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US Employers Add 175K Jobs, Rate Up to 7.6 Percent
WASHINGTON (AP) — The U.S. economy is adding jobs at a steady pace — enough to show strength in the face of tax increases and government spending cuts if not enough to reduce still-high unemployment.
Employers added 175,000 jobs in May, and the unemployment rate rose to 7.6 percent from 7.5 percent in April, the Labor Department said Friday. The rate rose because more people began looking for work, a healthy sign. About three-quarters found jobs.
The government revised the job figures for the previous two months. April’s gain was lowered to 149,000 from 165,000. March’s was increased slightly to 142,000 from 138,000. The net loss was 12,000 jobs.
Investors appeared pleased by the evidence that job growth remains steady. The Dow Jones industrial average was up nearly 200 points in late-morning trading.
Friday’s job figures provided further evidence of the U.S. economy’s resilience. The housing market is strengthening, auto sales are up and consumer confidence has reached a five-year peak. Stock prices are near record highs, and the budget deficit has shrunk.
The U.S. economy’s relative strength contrasts with Europe, which is gripped by recession, and Asia, where once-explosive economies are now struggling.
Many analysts expect the U.S. economy to strengthen later this year.
‘‘Today’s report has to be encouraging for growth in the second half of the year,’’ said Dan Greenhaus, an analyst at BTIG LLC.
It also eased worries that had arisen after economic reports earlier this week had suggested that the economy might be weakening.
Employers have added an average of 155,000 jobs the past three months. But the May gain almost exactly matched the average increase of the previous 12 months: 172,000.
Analysts said the less-than-robust job growth would likely lead the Federal Reserve to maintain the pace of its monthly bond purchases for at least a few more months. The Fed has said it will keep buying bonds at the same rate until the job market improves substantially. The bond purchases have helped drive down interest rates and boost stock prices.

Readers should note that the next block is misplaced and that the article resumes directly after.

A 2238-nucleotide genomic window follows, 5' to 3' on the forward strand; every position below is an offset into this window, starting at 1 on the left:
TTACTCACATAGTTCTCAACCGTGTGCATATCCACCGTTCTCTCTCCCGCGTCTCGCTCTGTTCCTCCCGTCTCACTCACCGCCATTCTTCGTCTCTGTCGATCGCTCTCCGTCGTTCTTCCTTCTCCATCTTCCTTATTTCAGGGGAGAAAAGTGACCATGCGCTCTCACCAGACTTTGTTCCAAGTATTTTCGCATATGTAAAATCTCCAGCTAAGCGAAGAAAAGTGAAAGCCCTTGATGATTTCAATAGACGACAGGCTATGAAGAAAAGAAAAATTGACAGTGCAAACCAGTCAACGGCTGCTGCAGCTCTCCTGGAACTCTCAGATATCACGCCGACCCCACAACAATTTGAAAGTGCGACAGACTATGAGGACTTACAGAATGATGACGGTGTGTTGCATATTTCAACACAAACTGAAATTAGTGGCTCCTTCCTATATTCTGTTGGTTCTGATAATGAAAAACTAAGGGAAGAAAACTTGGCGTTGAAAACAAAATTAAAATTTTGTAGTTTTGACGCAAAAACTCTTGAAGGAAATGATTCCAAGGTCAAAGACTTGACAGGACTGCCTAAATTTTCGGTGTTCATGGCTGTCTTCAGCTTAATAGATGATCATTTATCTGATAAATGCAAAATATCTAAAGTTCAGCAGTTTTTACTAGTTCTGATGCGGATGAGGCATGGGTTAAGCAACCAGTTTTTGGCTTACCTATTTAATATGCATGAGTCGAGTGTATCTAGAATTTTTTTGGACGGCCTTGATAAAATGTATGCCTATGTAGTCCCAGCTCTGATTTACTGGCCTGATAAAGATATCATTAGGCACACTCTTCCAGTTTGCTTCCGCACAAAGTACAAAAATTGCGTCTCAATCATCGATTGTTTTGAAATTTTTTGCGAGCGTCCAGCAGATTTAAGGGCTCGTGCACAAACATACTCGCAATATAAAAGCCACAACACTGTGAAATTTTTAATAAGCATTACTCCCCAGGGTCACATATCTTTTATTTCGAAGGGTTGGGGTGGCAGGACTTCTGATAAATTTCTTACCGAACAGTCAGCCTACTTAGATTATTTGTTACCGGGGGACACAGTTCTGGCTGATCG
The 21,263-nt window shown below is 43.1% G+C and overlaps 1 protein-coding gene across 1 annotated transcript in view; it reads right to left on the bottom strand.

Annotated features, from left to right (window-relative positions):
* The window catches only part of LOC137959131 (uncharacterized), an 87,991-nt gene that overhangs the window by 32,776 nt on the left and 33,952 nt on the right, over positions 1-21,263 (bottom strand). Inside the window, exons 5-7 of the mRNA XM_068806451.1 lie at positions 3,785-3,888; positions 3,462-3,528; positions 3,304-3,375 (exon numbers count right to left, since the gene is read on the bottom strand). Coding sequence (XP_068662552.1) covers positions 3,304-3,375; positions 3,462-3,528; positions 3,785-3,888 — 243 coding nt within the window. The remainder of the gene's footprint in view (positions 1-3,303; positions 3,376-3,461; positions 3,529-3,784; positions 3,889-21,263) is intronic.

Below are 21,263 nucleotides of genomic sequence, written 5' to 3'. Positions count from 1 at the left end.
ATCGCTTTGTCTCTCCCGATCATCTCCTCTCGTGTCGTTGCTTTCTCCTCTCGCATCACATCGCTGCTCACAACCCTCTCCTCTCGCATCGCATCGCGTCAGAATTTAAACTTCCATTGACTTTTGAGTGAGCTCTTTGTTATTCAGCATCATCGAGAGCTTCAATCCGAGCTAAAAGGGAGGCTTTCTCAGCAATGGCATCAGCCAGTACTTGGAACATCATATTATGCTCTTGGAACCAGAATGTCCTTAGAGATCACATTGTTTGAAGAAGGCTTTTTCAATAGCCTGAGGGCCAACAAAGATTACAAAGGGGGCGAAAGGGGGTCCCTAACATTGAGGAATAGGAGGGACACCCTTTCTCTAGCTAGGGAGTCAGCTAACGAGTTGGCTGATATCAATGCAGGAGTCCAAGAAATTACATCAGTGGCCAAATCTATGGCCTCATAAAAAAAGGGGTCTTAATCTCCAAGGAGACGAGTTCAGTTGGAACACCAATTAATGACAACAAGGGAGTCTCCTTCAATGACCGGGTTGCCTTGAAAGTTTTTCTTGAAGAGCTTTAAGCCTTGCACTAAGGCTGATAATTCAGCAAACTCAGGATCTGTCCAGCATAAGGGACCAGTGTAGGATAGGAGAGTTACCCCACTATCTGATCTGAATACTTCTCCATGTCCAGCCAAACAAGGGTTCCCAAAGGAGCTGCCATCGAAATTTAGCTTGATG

Stock markets have gyrated in the past two weeks on speculation that the Fed would soon start to taper its $85 billion-a-month in bond buying — a step that could raise rates and cause stock prices to fall.
‘‘I think the Fed will stay on hold,’’ said Nariman Behravesh, chief economist at IHS Global Insight. ‘‘They want to see numbers above 200,000 on payroll jobs on a consistent basis before they start to taper off.’’
Behravesh said he thinks the Fed will maintain its pace of bond buying through this year before scaling it back in 2014.
‘‘Today’s report is perhaps the perfect number for nervous investors,’’ said James Marple, Senior Economist at TD Economics. ‘‘It is strong enough to point to continued economic recovery but not so strong as to bring forward expectations of Fed tapering.’’
Other analysts who have predicted that the Fed would start trimming its bond purchases later this year said they didn’t think Friday’s jobs report would change that timetable.
John Canally, an economist at LPL Financial, blames the Federal Reserve for not specifying how much monthly job growth it wants to see before it scales back its bond buying.
‘‘They have not been transparent enough,’’ Canally said. ‘‘That is what has unhinged markets.’’
Some signs in the report suggested that the spending cuts and weaker global growth are weighing on the job market. Manufacturers cut 8,000 jobs, and the federal government shed 14,000. Both were the third straight month of cuts for those industries.